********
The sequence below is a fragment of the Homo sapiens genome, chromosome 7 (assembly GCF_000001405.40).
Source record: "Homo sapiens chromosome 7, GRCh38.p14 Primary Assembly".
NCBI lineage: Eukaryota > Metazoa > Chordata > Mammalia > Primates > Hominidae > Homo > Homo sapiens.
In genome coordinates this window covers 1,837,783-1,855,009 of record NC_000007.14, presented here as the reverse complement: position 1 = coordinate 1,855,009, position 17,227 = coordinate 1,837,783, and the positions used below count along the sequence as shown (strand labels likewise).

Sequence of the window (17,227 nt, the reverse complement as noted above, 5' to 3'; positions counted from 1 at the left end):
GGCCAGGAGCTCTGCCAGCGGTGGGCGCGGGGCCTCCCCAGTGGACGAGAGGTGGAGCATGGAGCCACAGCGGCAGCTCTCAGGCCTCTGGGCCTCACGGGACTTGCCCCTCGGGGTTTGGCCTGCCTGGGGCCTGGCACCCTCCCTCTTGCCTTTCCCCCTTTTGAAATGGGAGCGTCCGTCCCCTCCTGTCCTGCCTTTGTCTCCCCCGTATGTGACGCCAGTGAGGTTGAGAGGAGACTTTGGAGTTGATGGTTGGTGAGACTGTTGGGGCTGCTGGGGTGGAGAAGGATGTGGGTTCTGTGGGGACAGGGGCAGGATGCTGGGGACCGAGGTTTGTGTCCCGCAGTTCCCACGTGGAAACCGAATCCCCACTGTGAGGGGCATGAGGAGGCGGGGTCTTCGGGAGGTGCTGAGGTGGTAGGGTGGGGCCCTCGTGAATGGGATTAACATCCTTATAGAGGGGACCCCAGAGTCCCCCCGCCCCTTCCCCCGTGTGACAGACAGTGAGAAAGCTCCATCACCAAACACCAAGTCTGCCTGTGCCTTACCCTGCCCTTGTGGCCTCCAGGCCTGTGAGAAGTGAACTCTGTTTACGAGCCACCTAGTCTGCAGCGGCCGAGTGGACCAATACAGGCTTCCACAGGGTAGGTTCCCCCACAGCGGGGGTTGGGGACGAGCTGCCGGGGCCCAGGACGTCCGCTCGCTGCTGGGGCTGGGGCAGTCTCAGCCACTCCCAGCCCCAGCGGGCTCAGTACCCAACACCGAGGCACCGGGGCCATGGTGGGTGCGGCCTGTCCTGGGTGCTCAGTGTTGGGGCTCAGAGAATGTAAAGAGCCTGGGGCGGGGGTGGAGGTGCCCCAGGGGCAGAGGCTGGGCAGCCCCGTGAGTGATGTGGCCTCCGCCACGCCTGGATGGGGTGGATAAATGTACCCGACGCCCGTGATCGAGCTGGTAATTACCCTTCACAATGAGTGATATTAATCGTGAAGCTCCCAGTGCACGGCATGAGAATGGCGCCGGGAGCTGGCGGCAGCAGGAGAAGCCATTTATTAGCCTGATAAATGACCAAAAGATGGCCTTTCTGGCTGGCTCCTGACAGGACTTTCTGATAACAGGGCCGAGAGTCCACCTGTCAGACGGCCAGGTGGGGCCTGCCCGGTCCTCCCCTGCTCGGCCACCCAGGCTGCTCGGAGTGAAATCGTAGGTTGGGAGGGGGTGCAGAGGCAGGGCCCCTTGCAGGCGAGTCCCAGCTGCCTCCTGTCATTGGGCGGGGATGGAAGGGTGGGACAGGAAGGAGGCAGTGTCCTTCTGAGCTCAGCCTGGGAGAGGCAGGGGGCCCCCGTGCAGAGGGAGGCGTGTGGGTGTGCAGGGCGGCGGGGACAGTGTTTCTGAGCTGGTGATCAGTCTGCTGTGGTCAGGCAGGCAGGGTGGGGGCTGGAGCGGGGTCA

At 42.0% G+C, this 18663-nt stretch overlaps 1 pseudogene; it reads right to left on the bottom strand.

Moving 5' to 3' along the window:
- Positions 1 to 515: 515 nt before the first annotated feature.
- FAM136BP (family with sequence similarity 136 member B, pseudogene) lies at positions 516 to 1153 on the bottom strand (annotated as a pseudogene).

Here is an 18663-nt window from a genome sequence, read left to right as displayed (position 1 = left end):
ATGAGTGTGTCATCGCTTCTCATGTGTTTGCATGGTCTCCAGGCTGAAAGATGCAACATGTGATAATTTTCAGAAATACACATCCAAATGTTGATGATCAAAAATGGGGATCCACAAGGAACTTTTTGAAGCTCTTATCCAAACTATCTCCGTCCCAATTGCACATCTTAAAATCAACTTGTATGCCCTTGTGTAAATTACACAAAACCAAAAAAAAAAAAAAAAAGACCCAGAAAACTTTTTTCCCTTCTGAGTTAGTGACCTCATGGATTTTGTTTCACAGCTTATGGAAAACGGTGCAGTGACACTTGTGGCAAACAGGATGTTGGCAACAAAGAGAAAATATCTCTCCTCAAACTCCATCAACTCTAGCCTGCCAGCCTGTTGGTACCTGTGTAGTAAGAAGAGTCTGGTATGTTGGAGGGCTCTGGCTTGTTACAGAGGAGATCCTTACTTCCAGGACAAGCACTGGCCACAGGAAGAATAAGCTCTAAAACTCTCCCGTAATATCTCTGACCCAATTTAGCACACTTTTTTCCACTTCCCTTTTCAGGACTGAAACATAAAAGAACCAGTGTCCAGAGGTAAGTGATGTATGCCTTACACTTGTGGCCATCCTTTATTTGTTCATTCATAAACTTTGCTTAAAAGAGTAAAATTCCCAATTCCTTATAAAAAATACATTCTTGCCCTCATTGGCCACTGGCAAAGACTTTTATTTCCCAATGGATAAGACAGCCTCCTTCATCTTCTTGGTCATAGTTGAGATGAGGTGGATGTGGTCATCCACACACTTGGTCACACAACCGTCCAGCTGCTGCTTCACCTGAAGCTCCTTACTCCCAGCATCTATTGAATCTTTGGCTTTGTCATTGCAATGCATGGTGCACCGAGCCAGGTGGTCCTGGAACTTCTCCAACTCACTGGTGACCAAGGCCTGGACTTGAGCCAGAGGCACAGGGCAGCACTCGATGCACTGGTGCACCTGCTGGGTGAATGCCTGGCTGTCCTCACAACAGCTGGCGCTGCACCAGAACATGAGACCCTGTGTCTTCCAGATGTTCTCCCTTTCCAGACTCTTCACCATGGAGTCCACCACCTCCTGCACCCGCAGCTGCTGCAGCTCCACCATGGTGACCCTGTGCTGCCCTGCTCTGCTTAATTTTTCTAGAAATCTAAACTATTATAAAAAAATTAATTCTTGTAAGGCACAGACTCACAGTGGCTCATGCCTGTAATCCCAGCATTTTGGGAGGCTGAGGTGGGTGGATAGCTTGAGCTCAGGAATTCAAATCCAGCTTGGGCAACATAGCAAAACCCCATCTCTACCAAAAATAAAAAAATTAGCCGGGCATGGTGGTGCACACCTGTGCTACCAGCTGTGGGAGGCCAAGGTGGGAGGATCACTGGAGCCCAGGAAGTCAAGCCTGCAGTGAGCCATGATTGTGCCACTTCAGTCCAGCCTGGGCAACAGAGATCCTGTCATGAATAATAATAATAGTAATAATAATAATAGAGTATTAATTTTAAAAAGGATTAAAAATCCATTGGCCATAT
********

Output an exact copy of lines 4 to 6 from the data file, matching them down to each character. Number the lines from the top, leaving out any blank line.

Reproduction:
In genome coordinates this window covers 1,837,783-1,855,009 of record NC_000007.14, presented here as the reverse complement: position 1 = coordinate 1,855,009, position 17,227 = coordinate 1,837,783, and the positions used below count along the sequence as shown (strand labels likewise).

Sequence of the window (17,227 nt, the reverse complement as noted above, 5' to 3'; positions counted from 1 at the left end):
GGCCAGGAGCTCTGCCAGCGGTGGGCGCGGGGCCTCCCCAGTGGACGAGAGGTGGAGCATGGAGCCACAGCGGCAGCTCTCAGGCCTCTGGGCCTCACGGGACTTGCCCCTCGGGGTTTGGCCTGCCTGGGGCCTGGCACCCTCCCTCTTGCCTTTCCCCCTTTTGAAATGGGAGCGTCCGTCCCCTCCTGTCCTGCCTTTGTCTCCCCCGTATGTGACGCCAGTGAGGTTGAGAGGAGACTTTGGAGTTGATGGTTGGTGAGACTGTTGGGGCTGCTGGGGTGGAGAAGGATGTGGGTTCTGTGGGGACAGGGGCAGGATGCTGGGGACCGAGGTTTGTGTCCCGCAGTTCCCACGTGGAAACCGAATCCCCACTGTGAGGGGCATGAGGAGGCGGGGTCTTCGGGAGGTGCTGAGGTGGTAGGGTGGGGCCCTCGTGAATGGGATTAACATCCTTATAGAGGGGACCCCAGAGTCCCCCCGCCCCTTCCCCCGTGTGACAGACAGTGAGAAAGCTCCATCACCAAACACCAAGTCTGCCTGTGCCTTACCCTGCCCTTGTGGCCTCCAGGCCTGTGAGAAGTGAACTCTGTTTACGAGCCACCTAGTCTGCAGCGGCCGAGTGGACCAATACAGGCTTCCACAGGGTAGGTTCCCCCACAGCGGGGGTTGGGGACGAGCTGCCGGGGCCCAGGACGTCCGCTCGCTGCTGGGGCTGGGGCAGTCTCAGCCACTCCCAGCCCCAGCGGGCTCAGTACCCAACACCGAGGCACCGGGGCCATGGTGGGTGCGGCCTGTCCTGGGTGCTCAGTGTTGGGGCTCAGAGAATGTAAAGAGCCTGGGGCGGGGGTGGAGGTGCCCCAGGGGCAGAGGCTGGGCAGCCCCGTGAGTGATGTGGCCTCCGCCACGCCTGGATGGGGTGGATAAATGTACCCGACGCCCGTGATCGAGCTGGTAATTACCCTTCACAATGAGTGATATTAATCGTGAAGCTCCCAGTGCACGGCATGAGAATGGCGCCGGGAGCTGGCGGCAGCAGGAGAAGCCATTTATTAGCCTGATAAATGACCAAAAGATGGCCTTTCTGGCTGGCTCCTGACAGGACTTTCTGATAACAGGGCCGAGAGTCCACCTGTCAGACGGCCAGGTGGGGCCTGCCCGGTCCTCCCCTGCTCGGCCACCCAGGCTGCTCGGAGTGAAATCGTAGGTTGGGAGGGGGTGCAGAGGCAGGGCCCCTTGCAGGCGAGTCCCAGCTGCCTCCTGTCATTGGGCGGGGATGGAAGGGTGGGACAGGAAGGAGGCAGTGTCCTTCTGAGCTCAGCCTGGGAGAGGCAGGGGGCCCCCGTGCAGAGGGAGGCGTGTGGGTGTGCAGGGCGGCGGGGACAGTGTTTCTGAGCTGGTGATCAGTCTGCTGTGGTCAGGCAGGCAGGGTGGGGGCTGGAGCGGGGTCA